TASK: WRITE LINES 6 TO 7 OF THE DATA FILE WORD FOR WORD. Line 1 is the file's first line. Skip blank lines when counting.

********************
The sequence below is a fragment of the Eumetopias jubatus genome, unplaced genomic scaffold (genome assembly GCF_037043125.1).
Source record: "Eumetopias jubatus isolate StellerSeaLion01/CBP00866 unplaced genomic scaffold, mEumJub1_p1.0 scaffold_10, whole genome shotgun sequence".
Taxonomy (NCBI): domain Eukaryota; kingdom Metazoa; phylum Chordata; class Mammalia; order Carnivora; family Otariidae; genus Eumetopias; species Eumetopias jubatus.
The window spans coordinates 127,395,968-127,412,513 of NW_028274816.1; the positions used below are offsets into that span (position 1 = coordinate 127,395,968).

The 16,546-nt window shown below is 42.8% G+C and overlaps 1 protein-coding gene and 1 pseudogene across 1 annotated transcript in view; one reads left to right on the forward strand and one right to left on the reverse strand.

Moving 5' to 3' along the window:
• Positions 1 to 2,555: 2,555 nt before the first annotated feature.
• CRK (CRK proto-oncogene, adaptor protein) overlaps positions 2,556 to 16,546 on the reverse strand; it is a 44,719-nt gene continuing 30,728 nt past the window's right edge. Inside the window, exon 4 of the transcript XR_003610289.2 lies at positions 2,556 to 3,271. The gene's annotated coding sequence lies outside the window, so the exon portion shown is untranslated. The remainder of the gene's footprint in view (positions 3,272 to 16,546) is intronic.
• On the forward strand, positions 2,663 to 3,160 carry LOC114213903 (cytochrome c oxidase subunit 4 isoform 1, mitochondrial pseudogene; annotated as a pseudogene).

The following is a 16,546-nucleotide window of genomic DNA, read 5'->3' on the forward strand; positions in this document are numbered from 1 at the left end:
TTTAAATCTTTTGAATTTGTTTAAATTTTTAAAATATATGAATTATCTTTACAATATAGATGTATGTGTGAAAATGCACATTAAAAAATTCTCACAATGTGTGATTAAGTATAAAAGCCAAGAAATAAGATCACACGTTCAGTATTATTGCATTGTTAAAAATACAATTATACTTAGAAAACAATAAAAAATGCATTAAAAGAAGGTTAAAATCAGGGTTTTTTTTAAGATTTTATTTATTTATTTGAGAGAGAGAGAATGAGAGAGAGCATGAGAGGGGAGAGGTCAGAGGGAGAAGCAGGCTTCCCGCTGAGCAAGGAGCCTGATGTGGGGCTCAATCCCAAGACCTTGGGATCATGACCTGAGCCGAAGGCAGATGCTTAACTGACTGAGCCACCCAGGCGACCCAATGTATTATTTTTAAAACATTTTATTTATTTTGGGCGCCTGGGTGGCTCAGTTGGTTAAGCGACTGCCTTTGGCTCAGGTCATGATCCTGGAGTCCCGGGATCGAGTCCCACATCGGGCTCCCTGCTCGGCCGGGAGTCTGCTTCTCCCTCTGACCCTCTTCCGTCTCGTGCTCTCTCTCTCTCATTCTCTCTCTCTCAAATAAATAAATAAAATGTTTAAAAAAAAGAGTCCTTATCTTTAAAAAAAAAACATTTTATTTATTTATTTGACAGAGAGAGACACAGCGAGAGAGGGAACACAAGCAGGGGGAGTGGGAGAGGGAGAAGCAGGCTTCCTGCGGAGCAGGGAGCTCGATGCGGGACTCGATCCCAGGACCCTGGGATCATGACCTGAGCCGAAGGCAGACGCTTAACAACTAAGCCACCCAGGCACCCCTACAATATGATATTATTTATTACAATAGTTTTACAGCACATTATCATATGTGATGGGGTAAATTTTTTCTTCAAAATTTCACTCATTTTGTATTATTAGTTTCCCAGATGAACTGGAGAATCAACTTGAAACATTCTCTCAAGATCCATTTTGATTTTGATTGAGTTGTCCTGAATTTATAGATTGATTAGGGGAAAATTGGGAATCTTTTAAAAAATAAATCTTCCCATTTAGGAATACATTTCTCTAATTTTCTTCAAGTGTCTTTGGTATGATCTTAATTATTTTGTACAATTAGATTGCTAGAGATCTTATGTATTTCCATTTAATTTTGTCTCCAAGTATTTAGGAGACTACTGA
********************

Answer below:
Moving 5' to 3' along the window:
• Positions 1 to 2,555: 2,555 nt before the first annotated feature.